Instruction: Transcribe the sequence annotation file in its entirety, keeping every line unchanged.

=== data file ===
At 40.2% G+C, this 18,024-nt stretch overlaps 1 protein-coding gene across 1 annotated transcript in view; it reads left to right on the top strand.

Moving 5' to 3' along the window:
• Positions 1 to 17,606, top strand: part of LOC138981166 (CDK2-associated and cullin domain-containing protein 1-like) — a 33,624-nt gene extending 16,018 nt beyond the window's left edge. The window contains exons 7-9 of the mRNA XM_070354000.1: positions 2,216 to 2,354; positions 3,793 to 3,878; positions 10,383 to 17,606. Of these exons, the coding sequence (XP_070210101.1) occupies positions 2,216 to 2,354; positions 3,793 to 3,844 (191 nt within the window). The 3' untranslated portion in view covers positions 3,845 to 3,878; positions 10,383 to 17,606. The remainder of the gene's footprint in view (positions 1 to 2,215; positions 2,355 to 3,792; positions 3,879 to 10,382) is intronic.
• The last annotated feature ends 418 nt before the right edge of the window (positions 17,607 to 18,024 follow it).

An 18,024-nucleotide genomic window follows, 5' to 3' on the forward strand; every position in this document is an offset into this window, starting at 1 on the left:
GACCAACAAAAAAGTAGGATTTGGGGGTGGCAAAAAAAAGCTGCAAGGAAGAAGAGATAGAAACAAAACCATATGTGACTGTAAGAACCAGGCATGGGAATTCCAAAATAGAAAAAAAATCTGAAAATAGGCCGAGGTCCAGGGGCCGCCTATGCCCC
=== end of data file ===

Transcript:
At 40.2% G+C, this 18,024-nt stretch overlaps 1 protein-coding gene across 1 annotated transcript in view; it reads left to right on the top strand.

Moving 5' to 3' along the window:
• Positions 1 to 17,606, top strand: part of LOC138981166 (CDK2-associated and cullin domain-containing protein 1-like) — a 33,624-nt gene extending 16,018 nt beyond the window's left edge. The window contains exons 7-9 of the mRNA XM_070354000.1: positions 2,216 to 2,354; positions 3,793 to 3,878; positions 10,383 to 17,606. Of these exons, the coding sequence (XP_070210101.1) occupies positions 2,216 to 2,354; positions 3,793 to 3,844 (191 nt within the window). The 3' untranslated portion in view covers positions 3,845 to 3,878; positions 10,383 to 17,606. The remainder of the gene's footprint in view (positions 1 to 2,215; positions 2,355 to 3,792; positions 3,879 to 10,382) is intronic.
• The last annotated feature ends 418 nt before the right edge of the window (positions 17,607 to 18,024 follow it).

An 18,024-nucleotide genomic window follows, 5' to 3' on the forward strand; every position in this document is an offset into this window, starting at 1 on the left:
GACCAACAAAAAAGTAGGATTTGGGGGTGGCAAAAAAAAGCTGCAAGGAAGAAGAGATAGAAACAAAACCATATGTGACTGTAAGAACCAGGCATGGGAATTCCAAAATAGAAAAAAAATCTGAAAATAGGCCGAGGTCCAGGGGCCGCCTATGCCCC